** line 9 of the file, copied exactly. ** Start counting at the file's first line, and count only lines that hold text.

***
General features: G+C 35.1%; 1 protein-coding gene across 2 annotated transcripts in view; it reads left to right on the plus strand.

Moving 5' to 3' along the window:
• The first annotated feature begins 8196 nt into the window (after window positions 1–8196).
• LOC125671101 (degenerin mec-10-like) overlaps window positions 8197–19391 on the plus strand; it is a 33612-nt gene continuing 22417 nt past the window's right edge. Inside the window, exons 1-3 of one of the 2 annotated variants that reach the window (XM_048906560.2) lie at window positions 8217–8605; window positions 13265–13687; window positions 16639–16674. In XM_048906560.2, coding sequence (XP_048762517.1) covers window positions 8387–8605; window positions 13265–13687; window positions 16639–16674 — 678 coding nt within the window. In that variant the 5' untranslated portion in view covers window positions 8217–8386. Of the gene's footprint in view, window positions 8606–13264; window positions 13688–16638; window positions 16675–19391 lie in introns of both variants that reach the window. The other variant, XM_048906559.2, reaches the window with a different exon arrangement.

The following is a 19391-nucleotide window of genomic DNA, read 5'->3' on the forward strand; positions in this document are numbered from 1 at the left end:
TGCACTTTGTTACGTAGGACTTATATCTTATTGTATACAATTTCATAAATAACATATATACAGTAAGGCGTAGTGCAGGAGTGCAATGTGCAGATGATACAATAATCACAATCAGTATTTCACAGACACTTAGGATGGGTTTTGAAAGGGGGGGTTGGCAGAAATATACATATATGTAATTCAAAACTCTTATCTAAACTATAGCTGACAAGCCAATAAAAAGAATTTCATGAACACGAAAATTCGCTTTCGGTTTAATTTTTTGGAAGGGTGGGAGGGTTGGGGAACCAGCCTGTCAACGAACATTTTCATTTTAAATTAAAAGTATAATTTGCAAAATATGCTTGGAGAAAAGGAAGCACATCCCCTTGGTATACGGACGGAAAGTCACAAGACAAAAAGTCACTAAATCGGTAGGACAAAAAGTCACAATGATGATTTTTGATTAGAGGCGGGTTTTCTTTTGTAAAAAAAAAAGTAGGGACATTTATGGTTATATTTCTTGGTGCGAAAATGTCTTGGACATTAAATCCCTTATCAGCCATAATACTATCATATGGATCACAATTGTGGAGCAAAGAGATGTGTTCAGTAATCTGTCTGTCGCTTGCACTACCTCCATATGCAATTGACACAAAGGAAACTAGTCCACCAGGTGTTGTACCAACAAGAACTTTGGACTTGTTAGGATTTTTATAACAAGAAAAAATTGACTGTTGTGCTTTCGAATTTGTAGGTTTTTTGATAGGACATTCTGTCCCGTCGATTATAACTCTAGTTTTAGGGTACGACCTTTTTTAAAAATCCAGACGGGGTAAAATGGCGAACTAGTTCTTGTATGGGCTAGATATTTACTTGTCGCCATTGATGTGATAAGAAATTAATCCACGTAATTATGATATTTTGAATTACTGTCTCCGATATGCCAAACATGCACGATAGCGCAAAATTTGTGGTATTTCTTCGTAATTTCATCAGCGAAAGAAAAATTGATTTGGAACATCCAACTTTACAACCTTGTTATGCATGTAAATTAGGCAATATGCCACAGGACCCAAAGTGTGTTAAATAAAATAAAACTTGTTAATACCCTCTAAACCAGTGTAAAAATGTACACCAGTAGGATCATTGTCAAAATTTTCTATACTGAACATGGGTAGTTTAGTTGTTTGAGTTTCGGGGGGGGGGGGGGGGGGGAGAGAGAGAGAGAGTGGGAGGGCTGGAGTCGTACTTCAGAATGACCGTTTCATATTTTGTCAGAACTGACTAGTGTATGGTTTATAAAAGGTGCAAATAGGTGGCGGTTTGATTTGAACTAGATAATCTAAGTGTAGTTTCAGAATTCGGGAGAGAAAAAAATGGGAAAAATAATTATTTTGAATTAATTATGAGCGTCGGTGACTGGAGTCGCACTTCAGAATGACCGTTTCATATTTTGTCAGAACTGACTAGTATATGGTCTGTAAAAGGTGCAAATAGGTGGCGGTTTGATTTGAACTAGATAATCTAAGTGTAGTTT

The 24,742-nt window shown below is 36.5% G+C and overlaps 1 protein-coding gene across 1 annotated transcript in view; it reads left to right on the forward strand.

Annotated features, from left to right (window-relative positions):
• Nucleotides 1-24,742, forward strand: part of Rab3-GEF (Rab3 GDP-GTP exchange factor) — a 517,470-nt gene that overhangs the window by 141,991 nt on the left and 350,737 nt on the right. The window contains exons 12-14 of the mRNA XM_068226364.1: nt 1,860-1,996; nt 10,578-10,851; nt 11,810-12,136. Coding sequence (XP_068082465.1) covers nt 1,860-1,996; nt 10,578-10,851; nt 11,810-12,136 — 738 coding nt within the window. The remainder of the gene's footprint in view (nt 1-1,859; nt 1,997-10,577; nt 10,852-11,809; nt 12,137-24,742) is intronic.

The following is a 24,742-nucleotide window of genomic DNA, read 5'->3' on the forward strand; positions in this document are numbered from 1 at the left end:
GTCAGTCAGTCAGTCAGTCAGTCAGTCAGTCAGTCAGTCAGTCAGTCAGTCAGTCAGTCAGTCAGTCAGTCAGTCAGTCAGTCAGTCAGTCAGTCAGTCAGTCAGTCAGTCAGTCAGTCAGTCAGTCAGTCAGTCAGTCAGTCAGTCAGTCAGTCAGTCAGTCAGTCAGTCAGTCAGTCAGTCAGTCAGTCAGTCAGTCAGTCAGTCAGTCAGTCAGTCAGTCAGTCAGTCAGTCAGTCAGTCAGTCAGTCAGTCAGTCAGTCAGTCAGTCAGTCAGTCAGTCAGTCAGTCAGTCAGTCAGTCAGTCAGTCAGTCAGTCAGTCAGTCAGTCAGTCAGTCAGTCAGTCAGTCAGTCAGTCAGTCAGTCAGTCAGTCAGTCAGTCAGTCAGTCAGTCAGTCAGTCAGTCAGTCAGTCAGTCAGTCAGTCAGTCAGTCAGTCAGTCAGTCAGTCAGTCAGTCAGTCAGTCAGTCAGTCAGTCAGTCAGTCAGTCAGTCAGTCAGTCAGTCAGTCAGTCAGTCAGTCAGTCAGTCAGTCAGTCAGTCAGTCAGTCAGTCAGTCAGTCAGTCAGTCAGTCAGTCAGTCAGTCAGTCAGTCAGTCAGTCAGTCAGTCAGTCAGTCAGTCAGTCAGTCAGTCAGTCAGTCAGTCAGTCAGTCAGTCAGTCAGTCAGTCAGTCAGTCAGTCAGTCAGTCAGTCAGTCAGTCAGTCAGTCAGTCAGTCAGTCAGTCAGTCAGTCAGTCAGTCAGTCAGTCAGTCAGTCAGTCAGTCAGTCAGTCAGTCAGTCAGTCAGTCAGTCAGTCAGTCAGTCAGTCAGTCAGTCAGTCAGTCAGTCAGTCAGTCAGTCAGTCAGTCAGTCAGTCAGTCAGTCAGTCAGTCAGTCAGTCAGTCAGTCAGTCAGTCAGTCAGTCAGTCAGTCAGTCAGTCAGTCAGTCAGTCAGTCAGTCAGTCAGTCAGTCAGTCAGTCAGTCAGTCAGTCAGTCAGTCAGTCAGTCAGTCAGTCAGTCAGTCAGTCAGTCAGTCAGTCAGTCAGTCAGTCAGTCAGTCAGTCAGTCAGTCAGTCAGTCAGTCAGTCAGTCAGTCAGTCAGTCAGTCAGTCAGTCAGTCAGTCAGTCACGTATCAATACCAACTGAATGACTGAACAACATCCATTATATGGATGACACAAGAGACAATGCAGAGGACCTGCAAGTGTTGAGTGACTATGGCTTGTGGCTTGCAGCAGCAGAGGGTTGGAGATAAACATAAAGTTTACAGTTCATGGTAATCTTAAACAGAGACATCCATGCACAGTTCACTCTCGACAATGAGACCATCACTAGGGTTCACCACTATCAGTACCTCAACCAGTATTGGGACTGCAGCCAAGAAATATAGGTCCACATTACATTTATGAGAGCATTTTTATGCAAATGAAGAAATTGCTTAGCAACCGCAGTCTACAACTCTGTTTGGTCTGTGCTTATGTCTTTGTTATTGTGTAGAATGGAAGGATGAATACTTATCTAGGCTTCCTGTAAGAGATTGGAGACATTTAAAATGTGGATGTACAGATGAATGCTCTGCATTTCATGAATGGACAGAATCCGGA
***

• Nucleotides 1-24,742, forward strand: part of Rab3-GEF (Rab3 GDP-GTP exchange factor) — a 517,470-nt gene that overhangs the window by 141,991 nt on the left and 350,737 nt on the right. The window contains exons 12-14 of the mRNA XM_068226364.1: nt 1,860-1,996; nt 10,578-10,851; nt 11,810-12,136. Coding sequence (XP_068082465.1) covers nt 1,860-1,996; nt 10,578-10,851; nt 11,810-12,136 — 738 coding nt within the window. The remainder of the gene's footprint in view (nt 1-1,859; nt 1,997-10,577; nt 10,852-11,809; nt 12,137-24,742) is intronic.